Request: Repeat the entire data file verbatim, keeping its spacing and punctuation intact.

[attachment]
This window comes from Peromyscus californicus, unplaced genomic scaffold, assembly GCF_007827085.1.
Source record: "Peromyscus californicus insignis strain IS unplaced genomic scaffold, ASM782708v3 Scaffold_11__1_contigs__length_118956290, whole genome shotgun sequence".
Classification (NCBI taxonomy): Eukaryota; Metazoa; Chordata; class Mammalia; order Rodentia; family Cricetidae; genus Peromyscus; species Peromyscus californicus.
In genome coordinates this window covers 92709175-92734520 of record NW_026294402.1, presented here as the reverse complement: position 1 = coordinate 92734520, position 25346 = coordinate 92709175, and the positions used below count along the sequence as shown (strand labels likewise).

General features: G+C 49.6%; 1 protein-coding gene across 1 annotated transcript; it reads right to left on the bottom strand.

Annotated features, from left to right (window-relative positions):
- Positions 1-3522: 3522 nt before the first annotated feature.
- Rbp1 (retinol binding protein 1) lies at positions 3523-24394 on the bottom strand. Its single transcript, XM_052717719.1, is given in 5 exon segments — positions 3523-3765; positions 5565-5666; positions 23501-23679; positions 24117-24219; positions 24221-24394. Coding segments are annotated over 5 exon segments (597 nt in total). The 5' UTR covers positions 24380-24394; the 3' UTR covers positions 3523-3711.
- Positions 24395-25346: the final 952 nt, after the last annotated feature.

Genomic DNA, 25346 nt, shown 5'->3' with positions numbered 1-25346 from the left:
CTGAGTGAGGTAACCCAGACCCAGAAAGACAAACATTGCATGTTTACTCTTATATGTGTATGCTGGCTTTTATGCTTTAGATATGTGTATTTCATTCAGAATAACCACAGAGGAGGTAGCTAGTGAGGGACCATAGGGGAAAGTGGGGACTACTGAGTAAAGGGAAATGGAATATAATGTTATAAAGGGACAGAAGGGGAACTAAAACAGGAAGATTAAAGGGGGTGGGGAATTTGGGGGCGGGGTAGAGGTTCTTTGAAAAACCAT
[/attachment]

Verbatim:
This window comes from Peromyscus californicus, unplaced genomic scaffold, assembly GCF_007827085.1.
Source record: "Peromyscus californicus insignis strain IS unplaced genomic scaffold, ASM782708v3 Scaffold_11__1_contigs__length_118956290, whole genome shotgun sequence".
Classification (NCBI taxonomy): Eukaryota; Metazoa; Chordata; class Mammalia; order Rodentia; family Cricetidae; genus Peromyscus; species Peromyscus californicus.
In genome coordinates this window covers 92709175-92734520 of record NW_026294402.1, presented here as the reverse complement: position 1 = coordinate 92734520, position 25346 = coordinate 92709175, and the positions used below count along the sequence as shown (strand labels likewise).

General features: G+C 49.6%; 1 protein-coding gene across 1 annotated transcript; it reads right to left on the bottom strand.

Annotated features, from left to right (window-relative positions):
- Positions 1-3522: 3522 nt before the first annotated feature.
- Rbp1 (retinol binding protein 1) lies at positions 3523-24394 on the bottom strand. Its single transcript, XM_052717719.1, is given in 5 exon segments — positions 3523-3765; positions 5565-5666; positions 23501-23679; positions 24117-24219; positions 24221-24394. Coding segments are annotated over 5 exon segments (597 nt in total). The 5' UTR covers positions 24380-24394; the 3' UTR covers positions 3523-3711.
- Positions 24395-25346: the final 952 nt, after the last annotated feature.

Genomic DNA, 25346 nt, shown 5'->3' with positions numbered 1-25346 from the left:
CTGAGTGAGGTAACCCAGACCCAGAAAGACAAACATTGCATGTTTACTCTTATATGTGTATGCTGGCTTTTATGCTTTAGATATGTGTATTTCATTCAGAATAACCACAGAGGAGGTAGCTAGTGAGGGACCATAGGGGAAAGTGGGGACTACTGAGTAAAGGGAAATGGAATATAATGTTATAAAGGGACAGAAGGGGAACTAAAACAGGAAGATTAAAGGGGGTGGGGAATTTGGGGGCGGGGTAGAGGTTCTTTGAAAAACCAT